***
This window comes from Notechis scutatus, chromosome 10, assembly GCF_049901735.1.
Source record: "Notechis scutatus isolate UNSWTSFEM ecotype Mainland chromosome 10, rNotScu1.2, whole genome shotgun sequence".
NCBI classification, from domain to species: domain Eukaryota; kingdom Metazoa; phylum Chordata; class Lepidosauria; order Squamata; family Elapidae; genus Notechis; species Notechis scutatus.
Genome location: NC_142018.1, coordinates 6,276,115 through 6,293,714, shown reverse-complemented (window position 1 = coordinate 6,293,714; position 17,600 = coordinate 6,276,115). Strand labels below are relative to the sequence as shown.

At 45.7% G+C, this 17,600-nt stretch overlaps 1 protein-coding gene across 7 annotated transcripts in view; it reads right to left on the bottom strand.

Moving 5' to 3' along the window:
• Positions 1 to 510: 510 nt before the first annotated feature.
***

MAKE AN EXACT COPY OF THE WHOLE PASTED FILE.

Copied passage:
This window comes from Notechis scutatus, chromosome 10, assembly GCF_049901735.1.
Source record: "Notechis scutatus isolate UNSWTSFEM ecotype Mainland chromosome 10, rNotScu1.2, whole genome shotgun sequence".
NCBI classification, from domain to species: domain Eukaryota; kingdom Metazoa; phylum Chordata; class Lepidosauria; order Squamata; family Elapidae; genus Notechis; species Notechis scutatus.
Genome location: NC_142018.1, coordinates 6,276,115 through 6,293,714, shown reverse-complemented (window position 1 = coordinate 6,293,714; position 17,600 = coordinate 6,276,115). Strand labels below are relative to the sequence as shown.

At 45.7% G+C, this 17,600-nt stretch overlaps 1 protein-coding gene across 7 annotated transcripts in view; it reads right to left on the bottom strand.

Moving 5' to 3' along the window:
• Positions 1 to 510: 510 nt before the first annotated feature.